A true face-to-face Great Plains confrontation was averted as Obama flew out of town for Missoula, Montana shortly before Clinton arrived at the convention. But -- never fear -- another head to head awaits tonight, at a Montana Democrats' dinner that both are speaking at, this time in closer succession. Call this one the Battle of Butte.

By Web Politics Editor  |  April 5, 2008; 11:14 AM ET
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Posted by: Ethan brozp | April 10, 2008 6:03 AM | Report abuse

I cannot believe these so called Democrats who claim to be Clinton supporters saying they will vote for McCain.
No true Democrat would vote for another four years of what the republicans have done to our country. McCain has and does support Bush's policies. These last almost eight years have been filled with uncontrolled spending, an unjusitifed war, economy, education, medical care in complete chaos.
As an Obama supporter I would never resort to Carl Rove tactics against the Clintons.
And Obama has not either. The Clintons with everything but the kitchen sink started the mud slinging.
Let's get back to policies and making sure the Democrats get a chance to bring our country back to what it deserves to be.

Posted by: kathlenec | April 6, 2008 12:24 PM | Report abuse

Obama has run a brilliant campaign, founded on the principle of grass-roots organizing and adapted to the Web. The internet will change politics as much as the printing press did. Hillary is SO 20th century. She didn't even know what hit her.

Posted by: thebobbob | April 5, 2008 8:51 PM | Report abuse

Obama has run a brilliant campaign, founded on the principle of grass-roots organizing and adapted to the Web. The internet will change politics as much as the printing press did. Hillary is SO 20th century. She didn't even know what hit her.

Posted by: thebobbob | April 5, 2008 8:49 PM | Report abuse

Obasama needs to stick to Basketball.

First he tries Bowling and scores worse than my Grandmother-Who is 100! :-)

Now, he seems to think he can Score with that High Stick! ;~)

Posted by: rat-the | April 5, 2008 8:19 PM | Report abuse

shrink2 --

You're in denial.

You're also quite arrogant.

That's a very dangerous combination.

It leads to very poor decisions.

I'll be glad to vote for McCain.

So will every other Clinton Supporter I know.

So will every Republican.

They hate it when people say "God Damm America" just as much as we do.

My loyalty to America trumps my loyalty to the Democratic Party.

As it does for most Americans.

My kids are the #1 reason I could never vote for Chicago Barry Obama.

I care too much about them to trust their future to an arrogant incompletent like him.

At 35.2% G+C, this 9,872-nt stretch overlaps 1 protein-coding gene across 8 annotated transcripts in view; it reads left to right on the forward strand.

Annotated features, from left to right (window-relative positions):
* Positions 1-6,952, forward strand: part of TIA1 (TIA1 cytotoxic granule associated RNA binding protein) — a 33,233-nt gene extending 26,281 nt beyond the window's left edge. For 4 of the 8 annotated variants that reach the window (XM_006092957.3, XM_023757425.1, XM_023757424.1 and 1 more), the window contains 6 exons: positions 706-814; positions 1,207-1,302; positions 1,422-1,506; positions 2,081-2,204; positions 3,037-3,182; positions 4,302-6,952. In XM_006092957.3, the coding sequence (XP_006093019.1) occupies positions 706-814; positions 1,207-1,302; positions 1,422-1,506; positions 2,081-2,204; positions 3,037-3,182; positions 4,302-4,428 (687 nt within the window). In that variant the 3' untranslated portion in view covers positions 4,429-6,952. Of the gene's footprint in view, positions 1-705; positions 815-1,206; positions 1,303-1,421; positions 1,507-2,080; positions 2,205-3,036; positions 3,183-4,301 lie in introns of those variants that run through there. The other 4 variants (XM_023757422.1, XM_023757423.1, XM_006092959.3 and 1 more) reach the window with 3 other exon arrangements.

If Obama gets the nomination, he'll lose by a landslide.

Have a nice day with your kids.

Posted by: svreader | April 5, 2008 4:05 PM | Report abuse

i thought people might be interested in this london telegraph article about the rupert murdoch family raising money for obama. this is the same rupert murdoch who is a close political friend of tony blair and his iraq war policy, and owner of fox news.

Posted by: bredto | April 5, 2008 3:57 PM | Report abuse

You won't vote for McCain. He will lose by a record margin if he does not toe the Bush/Cheney line and you say you care about poor people.

Lots and lots of Republicans are as angry about being lied to and played by the people they elected as we are. They will not vote for McCain and they sure won't vote for the Clintons.

Let's see what happens, we both can't be right. I am going to play with my kids, so good day.

Posted by: shrink2 | April 5, 2008 3:51 PM | Report abuse

shrink2 --

You logic doesn't make any sense.

On the one hand, you expect Clinton supporters to vote for Obama after the vicious things Obama and his supporters have said about not just Hillary Clinton, but President Bill Clinton and even about their daughter Chelsea.

On the other hand, you expect Republicans to stay home simply because McCain's not conservative enough.

I'm not a shrink, but even I can tell denial and back-justification when I see it.

I don't think you understand just how angry Clinton supporters are, and how close to the center most of us are.

We won't vote for Obama.

But we won't just stay home either.

McCain's no "Bush Clone"

He's a pretty good guy.

He's much more competent than Obama.

McCain appeals to lots of Clinton voters.

We'll feel pretty comfortable voting for McCain.

Its not spite, its a question of who would be a better President.

So we won't stay home if Obama gets the nomination.

We'll vote, and we'll vote for McCain.

Posted by: svreader | April 5, 2008 3:30 PM | Report abuse

Well it isn't really the person that this is about. There is a great article in the NYT today about that. Kinda' like Gandhi was a violent man, but he saved thousands from the blood bath the British were ready for. Hitler was by all accounts a better family man than Gandhi. Both sold opposite messages very successfully.

(1) Obama's message is correct and
(2) he can sell it.

We don't need to love or even admire the leader. In fact, Obama as a person is almost irrelevant.

After Bush, the world needs an American change agent and change agents are generally disposable. We are the people who need to change.

Oddly, the people who despise Obama care more about him than the people who support him. It is because we care about the effect he has on people.

Sure the D party is split, but that had to happen. The story of this election is the massive lead the Clntons lost to an unknown candidate who just happens to be building the largest political fund raising organization in history. Feelings get hurt.

Good news is the end of the Republican ability to lie and scare people into submission. I know you people think scaring us with McCain might make us settle for the Clintons, but the Republicans are not going to turn out for this election. There is nothing for them to vote for.